Pacific Coastal Airlines Victoria[15]
WestJet Vancouver
Seasonal: Puerto Vallarta
WestJet Encore Calgary, Vancouver

The airport is the head office for Northern Thunderbird Air which provides flights to Williston Lake destinations and charters as well as for the flight school and charter flight company Guardian Aerospace.

See also[edit]

References[edit]

  1. ^ Airport Divestiture Status Report
  2. ^ a b Canada Flight Supplement. Effective 0901Z 24 July 2014 to 0901Z 18 September 2014
  3. ^ Synoptic/Metstat Station Information
  4. ^ Total aircraft movements by class of operation — NAV CANADA towers
  5. ^ http://www.timetableimages.com, December 1, 1943; November 1, 1953; April 29, 1962 & April 24, 1966 Canadian Pacific Air Line system timetables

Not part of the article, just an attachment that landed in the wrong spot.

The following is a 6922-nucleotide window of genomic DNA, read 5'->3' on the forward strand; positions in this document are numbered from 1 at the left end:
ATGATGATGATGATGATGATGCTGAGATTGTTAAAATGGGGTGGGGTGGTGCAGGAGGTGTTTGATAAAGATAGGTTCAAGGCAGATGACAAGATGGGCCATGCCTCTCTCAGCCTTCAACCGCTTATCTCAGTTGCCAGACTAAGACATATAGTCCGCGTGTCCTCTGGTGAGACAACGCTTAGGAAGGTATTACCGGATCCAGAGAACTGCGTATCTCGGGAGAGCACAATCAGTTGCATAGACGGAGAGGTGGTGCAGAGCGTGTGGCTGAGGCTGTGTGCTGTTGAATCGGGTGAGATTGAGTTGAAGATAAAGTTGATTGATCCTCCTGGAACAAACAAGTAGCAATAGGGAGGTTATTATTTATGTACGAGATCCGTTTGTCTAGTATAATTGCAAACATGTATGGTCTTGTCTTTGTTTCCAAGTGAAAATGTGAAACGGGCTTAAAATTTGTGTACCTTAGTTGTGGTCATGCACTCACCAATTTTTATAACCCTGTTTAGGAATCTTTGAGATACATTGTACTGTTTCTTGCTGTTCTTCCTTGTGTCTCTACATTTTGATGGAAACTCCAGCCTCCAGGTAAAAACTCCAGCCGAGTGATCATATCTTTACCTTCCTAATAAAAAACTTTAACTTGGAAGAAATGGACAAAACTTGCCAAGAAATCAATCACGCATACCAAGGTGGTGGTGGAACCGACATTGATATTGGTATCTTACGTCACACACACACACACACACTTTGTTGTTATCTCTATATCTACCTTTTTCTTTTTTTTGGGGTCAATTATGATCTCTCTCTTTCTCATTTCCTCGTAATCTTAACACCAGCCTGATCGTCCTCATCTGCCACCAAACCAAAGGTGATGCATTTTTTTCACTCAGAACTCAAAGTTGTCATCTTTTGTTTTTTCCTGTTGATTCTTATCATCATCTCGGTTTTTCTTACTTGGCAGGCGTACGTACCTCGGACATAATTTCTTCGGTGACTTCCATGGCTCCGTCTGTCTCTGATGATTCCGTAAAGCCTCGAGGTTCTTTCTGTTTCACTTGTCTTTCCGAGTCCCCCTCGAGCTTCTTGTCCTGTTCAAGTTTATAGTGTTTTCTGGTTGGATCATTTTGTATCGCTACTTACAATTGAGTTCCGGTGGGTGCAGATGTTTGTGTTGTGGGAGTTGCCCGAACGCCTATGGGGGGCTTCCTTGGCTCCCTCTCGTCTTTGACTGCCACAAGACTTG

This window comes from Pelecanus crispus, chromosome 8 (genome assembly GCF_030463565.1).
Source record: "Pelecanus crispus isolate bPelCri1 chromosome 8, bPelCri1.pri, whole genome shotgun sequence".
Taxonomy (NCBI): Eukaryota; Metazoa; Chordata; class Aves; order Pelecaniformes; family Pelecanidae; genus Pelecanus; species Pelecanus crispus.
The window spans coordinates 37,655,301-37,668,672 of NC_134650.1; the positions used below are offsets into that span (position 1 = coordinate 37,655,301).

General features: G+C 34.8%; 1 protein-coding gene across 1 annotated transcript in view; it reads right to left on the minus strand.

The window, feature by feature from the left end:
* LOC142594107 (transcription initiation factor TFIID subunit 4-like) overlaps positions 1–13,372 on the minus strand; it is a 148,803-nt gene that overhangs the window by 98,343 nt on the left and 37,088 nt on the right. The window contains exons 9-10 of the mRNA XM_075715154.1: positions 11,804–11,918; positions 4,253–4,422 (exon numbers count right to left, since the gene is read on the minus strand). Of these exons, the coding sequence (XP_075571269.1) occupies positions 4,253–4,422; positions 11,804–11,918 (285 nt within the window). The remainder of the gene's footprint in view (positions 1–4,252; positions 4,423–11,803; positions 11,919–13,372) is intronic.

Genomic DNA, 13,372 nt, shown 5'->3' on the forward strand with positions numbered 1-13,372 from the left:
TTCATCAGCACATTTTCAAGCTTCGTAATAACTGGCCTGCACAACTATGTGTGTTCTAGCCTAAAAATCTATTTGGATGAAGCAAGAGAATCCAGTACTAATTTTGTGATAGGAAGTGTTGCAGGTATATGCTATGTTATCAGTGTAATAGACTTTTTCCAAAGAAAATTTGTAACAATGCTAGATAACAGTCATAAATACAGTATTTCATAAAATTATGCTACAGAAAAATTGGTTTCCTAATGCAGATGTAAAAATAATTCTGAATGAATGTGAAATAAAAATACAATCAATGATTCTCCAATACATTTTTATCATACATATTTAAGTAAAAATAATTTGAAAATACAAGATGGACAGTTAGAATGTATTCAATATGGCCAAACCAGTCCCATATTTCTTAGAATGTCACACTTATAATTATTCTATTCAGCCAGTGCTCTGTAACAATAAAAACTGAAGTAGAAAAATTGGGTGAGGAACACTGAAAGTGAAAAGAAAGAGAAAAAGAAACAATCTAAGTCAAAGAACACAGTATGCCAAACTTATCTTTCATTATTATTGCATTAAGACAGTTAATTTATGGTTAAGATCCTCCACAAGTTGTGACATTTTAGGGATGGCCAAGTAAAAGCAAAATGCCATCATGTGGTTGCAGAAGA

6. ^ http://www.timetableimages.com, July 15, 1970 CP Air system timetable
  7. ^ http://www.North American Official Airline Guide (OAG), edition of February 1, 1976, Prince George flight schedules
  8. ^ North American Official Airline Guide (OAG), edition of February 1, 1976, Prince George flight schedules
  9. ^ http://www.timetableimages.com, Official Airline Guide (OAG), edition of February 1, 1985, Prince George to Vancouver flight schedules
  10. ^ http://www.flightsource.ca/blog/flightdeck/?p=792
  11. ^ http://www.pgairport.ca/Airport_Info/updates.php
  12. ^ Fire Destroys hangar at Prince George Airport
  13. ^ Northern Thunderbird Air Press Release
  14. ^ Carson Air
  15. ^ "Pacific Coastal Airlines Adds Victoria - Prince Service from Jan 2015". Airline Route. October 30, 2014. Retrieved October 30, 2014. 

External links[edit]